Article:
Ran (1985) - film adaptation of Shakespeare's King Lear

Literary/ Cultural Context Essay

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Adapted from Shakespeare’s

King Lear

. Directed by Akira Kurosawa (1985). Starring Tatsuya Nakadai, Akira Terao, Jinpachi Nezu, Daisuke Ryû, Mieko Harada. Japanese with English subtitles. Colour. 155 minutes.

Kurosawa’s Ran (‘chaos, rebellion’) is a freer adaptation of Shakespeare’s King Lear than his 1958 film Throne of Blood was of Macbeth. As with the earlier film, Kurosawa wrote his own dialogue (though here the script more frequently and clearly resonates with echoes of Shakespearean lines) and set the action in a Japanese context. Once again he references Noh theatre through make-up and the Kyogen-derived gestures and language of the Fool character, Kyoami. Ran also consistently uses long-shots to establish the detached gaze which so effectively conveys the director’s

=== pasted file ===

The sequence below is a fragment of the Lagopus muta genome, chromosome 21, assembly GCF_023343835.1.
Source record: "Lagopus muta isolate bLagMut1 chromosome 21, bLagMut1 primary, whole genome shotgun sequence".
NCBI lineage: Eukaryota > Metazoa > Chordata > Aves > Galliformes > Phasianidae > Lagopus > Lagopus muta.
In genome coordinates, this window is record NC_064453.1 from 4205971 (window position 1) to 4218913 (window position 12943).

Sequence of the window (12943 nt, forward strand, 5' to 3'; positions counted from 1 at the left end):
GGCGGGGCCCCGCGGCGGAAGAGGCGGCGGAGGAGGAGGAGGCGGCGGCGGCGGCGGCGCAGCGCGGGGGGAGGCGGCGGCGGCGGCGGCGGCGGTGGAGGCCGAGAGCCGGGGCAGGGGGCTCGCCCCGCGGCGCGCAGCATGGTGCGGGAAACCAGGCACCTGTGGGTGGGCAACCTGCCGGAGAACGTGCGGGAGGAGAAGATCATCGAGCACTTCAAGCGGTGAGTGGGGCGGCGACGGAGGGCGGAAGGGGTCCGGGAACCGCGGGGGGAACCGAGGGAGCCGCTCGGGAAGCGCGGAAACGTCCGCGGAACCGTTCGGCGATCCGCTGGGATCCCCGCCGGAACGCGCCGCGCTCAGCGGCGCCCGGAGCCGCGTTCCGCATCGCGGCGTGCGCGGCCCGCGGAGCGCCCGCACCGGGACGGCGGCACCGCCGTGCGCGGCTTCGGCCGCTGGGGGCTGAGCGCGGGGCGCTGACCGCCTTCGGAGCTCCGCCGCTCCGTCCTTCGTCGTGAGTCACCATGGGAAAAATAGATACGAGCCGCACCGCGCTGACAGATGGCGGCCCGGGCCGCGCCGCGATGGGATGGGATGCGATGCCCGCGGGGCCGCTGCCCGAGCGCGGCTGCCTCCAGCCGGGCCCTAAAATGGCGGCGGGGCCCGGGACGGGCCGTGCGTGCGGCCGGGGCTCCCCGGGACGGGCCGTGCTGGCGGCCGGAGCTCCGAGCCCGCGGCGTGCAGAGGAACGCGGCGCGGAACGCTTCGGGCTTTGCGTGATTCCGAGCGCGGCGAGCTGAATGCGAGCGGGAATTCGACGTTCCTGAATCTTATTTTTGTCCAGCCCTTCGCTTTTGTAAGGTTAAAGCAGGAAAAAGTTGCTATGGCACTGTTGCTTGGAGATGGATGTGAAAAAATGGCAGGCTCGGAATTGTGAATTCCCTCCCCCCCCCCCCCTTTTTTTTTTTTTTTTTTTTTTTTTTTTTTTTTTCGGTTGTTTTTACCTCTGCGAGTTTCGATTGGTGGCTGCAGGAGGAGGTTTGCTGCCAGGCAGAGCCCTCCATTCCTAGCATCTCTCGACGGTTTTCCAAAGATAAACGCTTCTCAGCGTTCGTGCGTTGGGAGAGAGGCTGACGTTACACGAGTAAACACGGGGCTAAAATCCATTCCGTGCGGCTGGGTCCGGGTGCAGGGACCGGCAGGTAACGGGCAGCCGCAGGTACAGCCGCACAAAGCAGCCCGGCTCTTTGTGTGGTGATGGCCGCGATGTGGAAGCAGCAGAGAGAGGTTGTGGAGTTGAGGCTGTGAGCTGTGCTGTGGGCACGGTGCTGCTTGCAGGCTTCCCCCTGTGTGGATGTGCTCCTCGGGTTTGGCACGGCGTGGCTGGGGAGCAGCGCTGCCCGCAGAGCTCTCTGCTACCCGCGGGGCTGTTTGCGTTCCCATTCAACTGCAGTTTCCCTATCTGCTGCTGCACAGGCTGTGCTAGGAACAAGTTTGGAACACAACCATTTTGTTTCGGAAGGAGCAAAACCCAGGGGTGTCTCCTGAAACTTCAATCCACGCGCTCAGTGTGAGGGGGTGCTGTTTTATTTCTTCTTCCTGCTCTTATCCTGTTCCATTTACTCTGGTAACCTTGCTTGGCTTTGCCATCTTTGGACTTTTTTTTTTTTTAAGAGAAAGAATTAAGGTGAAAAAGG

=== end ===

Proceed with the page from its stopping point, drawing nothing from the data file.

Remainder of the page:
1074 words

Citation: Fraser, Duncan. "Ran (1985) - film adaptation of Shakespeare's King Lear". The Literary Encyclopedia. First published 03 September 2015 [https://www.litencyc.com/php/stopics.php?rec=true&UID=19392, accessed 12 June 2024.]

19392 Ran (1985) - film adaptation of Shakespeare's King Lear 2 Historical context notes are intended to give basic and preliminary information on a topic. In some cases they will be expanded into longer entries as the Literary Encyclopedia evolves.

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